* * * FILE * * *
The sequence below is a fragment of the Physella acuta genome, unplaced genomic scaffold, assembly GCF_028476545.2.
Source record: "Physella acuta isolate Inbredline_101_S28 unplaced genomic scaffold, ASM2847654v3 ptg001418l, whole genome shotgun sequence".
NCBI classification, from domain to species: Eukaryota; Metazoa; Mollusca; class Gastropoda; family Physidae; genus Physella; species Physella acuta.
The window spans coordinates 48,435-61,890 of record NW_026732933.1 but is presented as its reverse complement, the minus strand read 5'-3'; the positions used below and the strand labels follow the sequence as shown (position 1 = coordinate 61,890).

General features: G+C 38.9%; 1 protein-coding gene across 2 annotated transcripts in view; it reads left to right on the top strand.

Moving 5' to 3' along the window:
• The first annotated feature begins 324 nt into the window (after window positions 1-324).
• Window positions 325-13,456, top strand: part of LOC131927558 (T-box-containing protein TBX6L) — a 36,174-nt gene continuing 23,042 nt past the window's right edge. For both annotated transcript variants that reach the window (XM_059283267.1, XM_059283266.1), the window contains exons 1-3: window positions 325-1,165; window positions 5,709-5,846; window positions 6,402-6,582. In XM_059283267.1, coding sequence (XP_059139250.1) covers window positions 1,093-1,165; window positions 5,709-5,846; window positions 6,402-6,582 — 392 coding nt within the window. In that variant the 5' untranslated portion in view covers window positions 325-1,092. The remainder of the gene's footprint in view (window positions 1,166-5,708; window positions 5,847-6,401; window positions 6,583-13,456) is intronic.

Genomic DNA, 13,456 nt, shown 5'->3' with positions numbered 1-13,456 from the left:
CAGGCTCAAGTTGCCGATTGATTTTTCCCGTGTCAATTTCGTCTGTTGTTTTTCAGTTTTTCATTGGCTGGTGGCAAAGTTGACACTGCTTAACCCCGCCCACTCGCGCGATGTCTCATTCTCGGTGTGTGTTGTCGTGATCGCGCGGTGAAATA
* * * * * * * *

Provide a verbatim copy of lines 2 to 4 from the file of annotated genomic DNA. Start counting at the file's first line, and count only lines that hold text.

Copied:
Source record: "Physella acuta isolate Inbredline_101_S28 unplaced genomic scaffold, ASM2847654v3 ptg001418l, whole genome shotgun sequence".
NCBI classification, from domain to species: Eukaryota; Metazoa; Mollusca; class Gastropoda; family Physidae; genus Physella; species Physella acuta.
The window spans coordinates 48,435-61,890 of record NW_026732933.1 but is presented as its reverse complement, the minus strand read 5'-3'; the positions used below and the strand labels follow the sequence as shown (position 1 = coordinate 61,890).